which made it even more fun. But luckily with the help of my team, I was able to steer the ship and get it back on track. So that was a lot I just dumped on you. But yeah, so partnerships, breakups, saving the business and then getting it to profitability again. That was a…

Jasper Ribbers (14:57.88)

Steven Suarez (14:58.59)
It was stressful dude. So I know a lot of heavy hitters come on this show and my show too and talk about how awesome they're doing and hunky dory. But man, it's a lot of tough stuff you got to deal with in business.

Jasper Ribbers (15:15.19)
Dude, a hundred percent man. And this is what we talked about on the other episode that we did for your show. Right. Well, it's like, uh, you know, when you go on Instagram and you see the ads, like it sounds like it's really easy, right? You get a couple of AirBBs and before you know it, you have a Ferrari and you're making a million dollars and this and that. But the reality is, uh, it's yeah, it's, it's a hard business, right? Any business is hard, you know, otherwise like everyone would start their own business, right?

Um, but there's a lot, there's a lot that you said that I recognize. And, you know, one thing, one thing that comes to mind is I remember we, we did our first mastermind in 2019 in Puerto Rico. This is when Eric and I started working together. And on the topic of partnership, I remember when we, when we decided to partner, I remember he was saying like, all right, well, congrats, you know, you're married now, you know, and, and it's funny because I was, I thought he was joking, but like, now I'm actually married and now I.

I understand why he said that because to your point, right? When you're a business partners, man, like, you know, it's almost, it's almost like a marriage, right? You have to, you have to be really, really clear and like there's emotions and like there's expectations and there's all this stuff and you have to manage it. Right. Um, but anyway, we were down there in Puerto Rico for very first mastermind. Um, and. You know, back then, like the market was so good. Everything was just like.

Everyone's focused on like, just bring on more properties. How do we get more properties? We need more properties. Right. And a lot of the properties came from word of mouth at the time. Right. No one, most people didn't really have like a, a sophisticated, like marketing strategy and marketing channel set up to attract new business. It was more like, you know, it was just coming to them. Right. And no one was focused on like, well, are we actually like onboarding the right properties? Like.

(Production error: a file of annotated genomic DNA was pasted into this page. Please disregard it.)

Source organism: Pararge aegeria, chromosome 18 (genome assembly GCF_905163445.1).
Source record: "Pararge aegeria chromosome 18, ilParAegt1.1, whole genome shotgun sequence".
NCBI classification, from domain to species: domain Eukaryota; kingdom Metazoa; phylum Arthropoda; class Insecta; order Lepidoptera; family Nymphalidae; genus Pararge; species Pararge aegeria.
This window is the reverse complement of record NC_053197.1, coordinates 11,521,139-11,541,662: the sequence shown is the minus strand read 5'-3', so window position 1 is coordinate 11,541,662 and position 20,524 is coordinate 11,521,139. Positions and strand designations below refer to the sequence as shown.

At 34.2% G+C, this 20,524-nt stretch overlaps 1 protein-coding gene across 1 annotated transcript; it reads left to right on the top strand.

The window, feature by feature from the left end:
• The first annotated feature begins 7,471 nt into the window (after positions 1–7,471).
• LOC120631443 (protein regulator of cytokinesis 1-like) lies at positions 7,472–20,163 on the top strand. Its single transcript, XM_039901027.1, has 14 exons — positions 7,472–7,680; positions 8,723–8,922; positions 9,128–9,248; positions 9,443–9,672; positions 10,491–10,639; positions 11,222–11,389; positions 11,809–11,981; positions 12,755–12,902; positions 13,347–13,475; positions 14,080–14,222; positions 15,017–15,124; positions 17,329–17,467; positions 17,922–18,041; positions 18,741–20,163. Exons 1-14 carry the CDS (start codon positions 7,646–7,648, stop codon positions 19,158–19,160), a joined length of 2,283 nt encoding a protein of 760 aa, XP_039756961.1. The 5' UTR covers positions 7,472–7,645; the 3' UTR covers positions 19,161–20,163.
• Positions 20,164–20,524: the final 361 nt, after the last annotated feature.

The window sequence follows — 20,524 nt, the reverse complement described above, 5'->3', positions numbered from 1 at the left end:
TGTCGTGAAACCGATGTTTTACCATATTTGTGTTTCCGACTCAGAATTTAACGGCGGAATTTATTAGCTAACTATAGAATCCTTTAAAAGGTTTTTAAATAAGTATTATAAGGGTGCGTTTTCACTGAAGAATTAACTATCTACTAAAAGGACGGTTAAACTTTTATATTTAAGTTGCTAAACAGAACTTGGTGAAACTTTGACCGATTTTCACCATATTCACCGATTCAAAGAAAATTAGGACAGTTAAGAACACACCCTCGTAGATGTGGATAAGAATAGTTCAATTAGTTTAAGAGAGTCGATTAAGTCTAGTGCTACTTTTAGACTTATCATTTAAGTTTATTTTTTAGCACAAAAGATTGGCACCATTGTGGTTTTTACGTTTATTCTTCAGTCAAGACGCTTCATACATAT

Are these, these clients that we onboard, are they people that we want to work with? Are they aligned with like our culture, the brand that we're building, like all that stuff, people were just like, just give me more, just give me more. Right. And then when COVID hit, you know, we started doing the virtual masterminds. And after, after a couple of months or so, what we realized is we, everyone started talking about, we need to, in order to scale up, we need to scale back first, because in those good years, like a lot of.

Jasper Ribbers (17:33.154)
properties were onboarded that shouldn't have been onboarded, to your point as well, like when the money's flowing, you're not focused on expenses, right? So you're like, oh yeah, let's get this tool and let's get that tool and this looks fancy, let's get that. And you know, let's get some more people and you know, let's raise the salaries and it's all good, right? When the money's flowing. But then when, you know, the downturn hits, suddenly it's a different story, right? So that's a term that I'll never forget is like,

you need to sometimes you need to scale down a little bit before you scale up before you can scale up right sounds like that skating downside is where what you went through and i'll tell you one more thing and then i'll pass the mic to you again um you know you know our legends x course like it's a course that was designed for to help people scale right uh but the first thing that we go into is vision

is actually getting very clear on like, what's your brand? What kind of culture do you want to build? What kind of people do you want to work with? What kind of properties, what kind of guests? Like all those hard questions that when the times are good, you can kind of skip over it because you just toss anything on Airbnb and makes money. But when we get, when we take students through that first module, the vision module, the first thing they end up doing after they go through that is actually like off board a number of properties. It's already off board a few clients. Like they get rid of the bad apples, so to speak, right?

And I always find that funny because they come into the course and they're excited. They're like, all right, where's tell, give me the marketing strategy, you know, give me, tell me how to grow my portfolio. And then they go through the vision module and they're like, all right, I got to get rid of like a few of these, you know, clients or if you use property. So they always end up, it's so funny. Like almost 90% of the students that join that course, they get rid of the bad apples first. All right. Mike, back to you.

Steven Suarez (19:23.834)
Hmm. That makes sense. That makes sense. Um, I, one thing I will say to that. And, um, once I was able to, you know, take over the company a hundred percent and, um, I, it was, it was at a, it was at a tough spot as far as I couldn't just start dumping properties and dumping clients, you know, I kinda, I needed that cashflow just to stay afloat, just to pay off the bills, you know? And so I, I was initially holding on to clients.